• Rookie Twas Brillig (9/30/2010 7:25:00 PM)

    I found this poem in grade school (1960's) and found it touched a nerve of sorry and loss that it still does to this day. I love to memorize and recite poetry, but this is one I am unable to do- my voice always cracks on the line 'He turned and spurred to the westward...' right after Bess makes her sacrifice, and I can't even read it to myself without getting teary-eyed, like I am right now. But please- have your editors look up the original text - there are several errors in the text on this site. In the first line it should read 'among the gusty trees' not 'upon', and in the line referred to above, it should be 'spurred to the westward' not 'spurred to the West' etc. (Report) Reply

  • Rookie Rinki Nandy (9/30/2010 12:59:00 PM)

    I first read the poem as a schoolgirl in 7th grade and visualized it from the first word to the last. The rhythm, the beauty and the ancient storyline pierced my heart and went straight through leaving me with visions i'd have eveytime i close my eyes and think of the poem. Even today when i read it after years, the entire episode flashes and has an everlasting effect....this makes me speechless and i won't score it coz it's beyond numbers... (Report) Reply

  • Rookie Greg Barnes (7/22/2010 7:23:00 PM)

    50+ years ago my mother recited this poem on long drives. I used to listen intently as my imagination created the landscape of Noyes' metaphor (or allegory?) . Last week I recited the first 2 lines of the 1st stanza. Her face lit up & within 5 minutes she recited the poem word for word. Not bad for a 79 year old. She had learned it as a child listening to her older sister memorizing it for an elementary school class. I intend to memorize it & recite it this Christmas as a gift and a tribute to her. I was & am a lucky son. Thanks, mom. You are the best! (Report) Reply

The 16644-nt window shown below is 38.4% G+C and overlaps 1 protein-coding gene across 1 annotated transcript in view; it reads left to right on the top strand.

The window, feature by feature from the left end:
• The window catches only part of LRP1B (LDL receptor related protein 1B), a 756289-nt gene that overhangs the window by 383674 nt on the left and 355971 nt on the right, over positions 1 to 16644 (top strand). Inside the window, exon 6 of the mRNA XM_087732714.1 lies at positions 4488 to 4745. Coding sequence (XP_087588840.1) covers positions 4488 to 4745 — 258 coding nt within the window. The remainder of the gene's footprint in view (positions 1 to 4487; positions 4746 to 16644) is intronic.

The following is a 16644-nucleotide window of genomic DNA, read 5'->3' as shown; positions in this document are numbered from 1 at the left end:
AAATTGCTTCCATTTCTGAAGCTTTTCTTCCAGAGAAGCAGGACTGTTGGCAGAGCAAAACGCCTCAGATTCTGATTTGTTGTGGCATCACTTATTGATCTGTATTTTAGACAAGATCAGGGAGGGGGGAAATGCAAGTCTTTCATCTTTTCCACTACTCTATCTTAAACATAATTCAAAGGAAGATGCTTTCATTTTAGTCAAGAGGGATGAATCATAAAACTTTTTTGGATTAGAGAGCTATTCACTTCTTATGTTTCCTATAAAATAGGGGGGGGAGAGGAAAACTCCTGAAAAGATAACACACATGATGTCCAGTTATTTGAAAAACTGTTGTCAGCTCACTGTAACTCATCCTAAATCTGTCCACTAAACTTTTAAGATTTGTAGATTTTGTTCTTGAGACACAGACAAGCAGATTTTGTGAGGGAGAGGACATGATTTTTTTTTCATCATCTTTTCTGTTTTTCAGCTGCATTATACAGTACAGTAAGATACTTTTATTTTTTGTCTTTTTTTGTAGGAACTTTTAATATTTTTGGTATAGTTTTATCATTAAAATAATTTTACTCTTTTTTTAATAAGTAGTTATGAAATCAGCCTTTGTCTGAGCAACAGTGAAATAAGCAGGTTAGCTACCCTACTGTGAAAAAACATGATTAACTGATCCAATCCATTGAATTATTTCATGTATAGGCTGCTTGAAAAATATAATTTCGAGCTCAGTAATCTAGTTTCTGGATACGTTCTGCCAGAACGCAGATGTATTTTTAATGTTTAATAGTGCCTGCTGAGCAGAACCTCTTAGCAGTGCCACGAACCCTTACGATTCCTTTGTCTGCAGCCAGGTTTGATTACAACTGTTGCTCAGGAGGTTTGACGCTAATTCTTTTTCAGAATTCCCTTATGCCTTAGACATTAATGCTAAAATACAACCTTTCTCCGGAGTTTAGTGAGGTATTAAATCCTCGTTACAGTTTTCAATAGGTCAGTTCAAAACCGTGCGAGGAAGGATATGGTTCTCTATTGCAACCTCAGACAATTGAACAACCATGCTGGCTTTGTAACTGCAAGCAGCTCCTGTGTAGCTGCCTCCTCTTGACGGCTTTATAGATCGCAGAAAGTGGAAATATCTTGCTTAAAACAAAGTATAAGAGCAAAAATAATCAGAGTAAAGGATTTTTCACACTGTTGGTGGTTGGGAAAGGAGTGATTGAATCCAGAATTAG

• Rookie Wilford Fraser (6/26/2010 12:19:00 PM)

    class as part of a mandatory assignment back in 1986. All I can say after reading it again for the first time in 24 years I can't believe I did it. And after all these years, the only line I was able to recall from this poem was 'Her face was like a light'. Such wasted potential. (Report) Reply

  • Rookie William Sparkes (6/15/2010 9:05:00 PM)

    An unforgettable teacher read this unforgettable poem to me when I was eleven years old in England. The profoundness of it struck me in a way that I never forgot it. At 73 years of age, it is still my favorite poem with a timeless impact. (Report) Reply

  • Rookie Emily McAbee (2/17/2010 7:41:00 PM)

    In class, we are focusing on this poem in our L.A. books. My teacher loves this poem/story about a highwayman. (Report) Reply

  • Rookie R. L. Paschal (2/15/2010 2:41:00 AM)

    Salute to Miss Emma Royal, who taught us this fine poem at Daggett Jr. High, Fort Worth, TX,8th grade,1958. I can still hear her inimitable voice intoning all those image-rich words. (Report) Reply